Smart card risks and rewards

Despite all this, I’m a big believer in smart cards.

Smart cards are better authenticators than passwords. They’re two-factor (which defeats some attacks), they’re easier to work with than long and complex passwords, and the underlying representative hash is usually formed from a very long and complex password (which prevents cracking). In general, smart card users are more knowledgeable about computer security risks.

But don’t give smart cards more protection than they’ve earned. As with any computer security mechanism, there are trade-offs. Smart cards aren’t accepted by every application and can’t be used on every computer or computing device. They’re also expensive to implement and maintain. I haven’t looked at the latest figures, but in the recent past I’ve read that every lost or broken smart card costs about $70 to $80 to replace (including support and physical expenses).

You can also blame smart cards for unique attacks. As an example, most smart cards are tied to a user’s email address or perhaps logon name. An attacker can often change their email address, logon name, or universal principal name (UPN) in the underlying namespace (DNS, Active Directory, and so on) and “become” that person to the authenticating operating system.

If I were an insider with the appropriate permissions, I’d change my UPN to match an innocent person’s UPN (you’d have to change that person’s UPN temporarily). Then, when I logged on using my own smart card and PIN, the underlying namespace would see my smart card as successfully attesting to someone else’s identity. I could then wreak havoc using that identity. The security logs would attribute all the ensuing events to the innocent user, and after I’ve done all my damage, I could change everything back. Nobody, including the innocent user, would suspect a thing. It could be the perfect crime.

To do the same using a traditional username and password, the villain (in most authentication systems) would have to reset the user’s password in order to steal their identity. Then the original user would know something is up because their original password would no longer be recognized. In this particular (rare and extreme) scenario, a simple username and password actually has benefits over a smart card.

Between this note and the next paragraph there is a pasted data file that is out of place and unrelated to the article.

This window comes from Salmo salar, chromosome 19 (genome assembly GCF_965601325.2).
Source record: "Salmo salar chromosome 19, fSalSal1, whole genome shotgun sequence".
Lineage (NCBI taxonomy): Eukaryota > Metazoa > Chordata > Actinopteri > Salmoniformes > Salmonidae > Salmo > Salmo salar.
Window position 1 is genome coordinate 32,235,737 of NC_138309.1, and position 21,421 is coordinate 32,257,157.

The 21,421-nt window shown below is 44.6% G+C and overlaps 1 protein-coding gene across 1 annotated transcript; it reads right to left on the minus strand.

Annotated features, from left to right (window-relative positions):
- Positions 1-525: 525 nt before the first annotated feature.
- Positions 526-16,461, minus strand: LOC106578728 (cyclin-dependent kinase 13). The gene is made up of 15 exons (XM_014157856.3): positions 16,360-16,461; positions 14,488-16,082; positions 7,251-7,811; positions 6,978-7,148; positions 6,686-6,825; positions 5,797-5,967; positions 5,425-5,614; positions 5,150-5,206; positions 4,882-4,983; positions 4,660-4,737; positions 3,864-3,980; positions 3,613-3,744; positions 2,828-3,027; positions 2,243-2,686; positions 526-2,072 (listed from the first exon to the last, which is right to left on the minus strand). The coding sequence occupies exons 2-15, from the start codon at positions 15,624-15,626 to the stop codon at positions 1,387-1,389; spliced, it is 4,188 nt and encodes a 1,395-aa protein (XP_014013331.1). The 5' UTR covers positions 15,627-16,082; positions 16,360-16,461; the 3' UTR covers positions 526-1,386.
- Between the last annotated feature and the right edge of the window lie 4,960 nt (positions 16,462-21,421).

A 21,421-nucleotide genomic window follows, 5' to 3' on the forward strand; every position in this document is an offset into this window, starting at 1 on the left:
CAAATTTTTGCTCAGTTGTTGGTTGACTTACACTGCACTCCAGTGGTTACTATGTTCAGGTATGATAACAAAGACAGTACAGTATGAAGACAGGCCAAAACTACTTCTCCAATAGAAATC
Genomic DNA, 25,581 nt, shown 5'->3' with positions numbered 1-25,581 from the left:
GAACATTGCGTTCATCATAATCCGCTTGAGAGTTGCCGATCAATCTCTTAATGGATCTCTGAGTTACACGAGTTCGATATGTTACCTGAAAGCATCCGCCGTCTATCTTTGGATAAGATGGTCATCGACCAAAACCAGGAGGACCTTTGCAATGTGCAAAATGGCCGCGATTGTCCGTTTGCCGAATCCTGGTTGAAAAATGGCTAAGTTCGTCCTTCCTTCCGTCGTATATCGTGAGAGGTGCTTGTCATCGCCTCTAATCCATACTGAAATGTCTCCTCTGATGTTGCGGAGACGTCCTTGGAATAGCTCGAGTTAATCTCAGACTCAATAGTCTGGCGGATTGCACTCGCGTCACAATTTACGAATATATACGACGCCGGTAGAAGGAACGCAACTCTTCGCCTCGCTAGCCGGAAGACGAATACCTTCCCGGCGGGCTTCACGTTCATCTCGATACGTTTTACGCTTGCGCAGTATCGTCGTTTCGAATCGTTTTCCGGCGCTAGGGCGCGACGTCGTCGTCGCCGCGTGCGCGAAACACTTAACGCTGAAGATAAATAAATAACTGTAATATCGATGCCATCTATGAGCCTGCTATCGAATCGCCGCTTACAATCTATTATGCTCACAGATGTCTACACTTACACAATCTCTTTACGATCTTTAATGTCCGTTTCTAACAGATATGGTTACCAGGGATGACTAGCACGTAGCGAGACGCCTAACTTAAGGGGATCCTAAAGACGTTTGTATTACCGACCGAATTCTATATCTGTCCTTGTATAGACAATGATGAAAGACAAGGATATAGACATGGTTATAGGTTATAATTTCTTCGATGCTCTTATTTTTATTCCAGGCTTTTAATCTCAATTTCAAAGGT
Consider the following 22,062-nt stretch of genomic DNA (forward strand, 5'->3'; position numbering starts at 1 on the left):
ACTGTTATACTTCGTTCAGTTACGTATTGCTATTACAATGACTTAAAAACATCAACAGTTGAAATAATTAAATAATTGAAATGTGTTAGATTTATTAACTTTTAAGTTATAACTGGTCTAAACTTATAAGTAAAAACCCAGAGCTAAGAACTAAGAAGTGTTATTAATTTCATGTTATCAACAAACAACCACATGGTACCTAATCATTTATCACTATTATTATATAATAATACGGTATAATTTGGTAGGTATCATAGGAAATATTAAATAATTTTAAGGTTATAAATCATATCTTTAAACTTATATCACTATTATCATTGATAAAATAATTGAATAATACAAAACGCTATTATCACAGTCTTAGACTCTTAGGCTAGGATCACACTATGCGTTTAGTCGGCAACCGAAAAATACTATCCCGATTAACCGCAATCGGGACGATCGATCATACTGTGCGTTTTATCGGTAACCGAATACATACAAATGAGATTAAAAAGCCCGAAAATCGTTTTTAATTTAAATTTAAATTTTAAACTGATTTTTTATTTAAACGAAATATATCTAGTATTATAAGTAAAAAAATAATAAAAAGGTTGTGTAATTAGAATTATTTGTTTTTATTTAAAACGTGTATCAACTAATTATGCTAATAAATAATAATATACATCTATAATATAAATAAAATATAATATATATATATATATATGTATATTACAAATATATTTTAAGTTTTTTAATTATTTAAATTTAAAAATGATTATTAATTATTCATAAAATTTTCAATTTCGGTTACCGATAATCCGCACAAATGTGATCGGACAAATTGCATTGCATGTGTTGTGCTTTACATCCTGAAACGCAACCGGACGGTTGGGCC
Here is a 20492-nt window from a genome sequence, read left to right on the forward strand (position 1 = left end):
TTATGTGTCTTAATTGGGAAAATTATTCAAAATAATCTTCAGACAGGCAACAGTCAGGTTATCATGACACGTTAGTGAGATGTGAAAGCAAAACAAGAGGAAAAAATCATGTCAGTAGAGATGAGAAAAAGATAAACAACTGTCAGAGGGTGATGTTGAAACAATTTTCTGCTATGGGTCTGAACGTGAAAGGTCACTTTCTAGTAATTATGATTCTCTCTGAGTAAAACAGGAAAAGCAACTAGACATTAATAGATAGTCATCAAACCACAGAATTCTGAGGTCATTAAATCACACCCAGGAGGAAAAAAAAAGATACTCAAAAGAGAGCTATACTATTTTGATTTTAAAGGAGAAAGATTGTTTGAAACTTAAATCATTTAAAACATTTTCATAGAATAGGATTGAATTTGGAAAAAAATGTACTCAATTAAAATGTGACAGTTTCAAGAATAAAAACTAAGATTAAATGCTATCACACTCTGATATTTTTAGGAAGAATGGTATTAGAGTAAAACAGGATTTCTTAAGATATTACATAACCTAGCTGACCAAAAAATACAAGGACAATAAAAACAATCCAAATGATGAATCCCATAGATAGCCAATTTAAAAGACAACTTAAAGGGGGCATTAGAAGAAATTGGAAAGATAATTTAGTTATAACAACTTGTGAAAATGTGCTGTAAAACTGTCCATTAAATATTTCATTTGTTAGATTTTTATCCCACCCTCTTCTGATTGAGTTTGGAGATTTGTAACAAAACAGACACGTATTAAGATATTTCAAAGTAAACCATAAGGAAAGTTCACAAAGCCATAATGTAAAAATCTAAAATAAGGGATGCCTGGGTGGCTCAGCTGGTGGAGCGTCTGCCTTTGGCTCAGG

That’s why I always tell enterprises using smart cards to strictly limit and audit who can change the identity attributes of smart card users. In some environments, a ton of people can do that, and each one is a risk.

What works better?

What’s more effective at preventing attacks than two-factor authentication? Almost everything else. I always tell clients to start by analyzing how they were successfully compromised (usually either poor patching or social engineering), then implement solutions that directly address the attack vectors.

If you do your homework, you’ll see that smart cards are good, but not great defenders of the enterprise. Nearly everything I’ve said here applies to most other forms of two-factor authentication. They have their pluses and minuses. If you’re involved in a similar project, don’t let anyone oversell the solution.


Roger A. Grimes is a contributing editor. Roger holds more than 40 computer certifications and has authored ten books on computer security. He has been fighting malware and malicious hackers since 1987, beginning with disassembling early DOS viruses. He specializes in protecting host computers from hackers and malware, and consults to companies from the Fortune 100 to small businesses. A frequent industry speaker and educator, Roger currently works for KnowBe4 as the Data-Driven Defense Evangelist and is the author of Cryptography Apocalypse.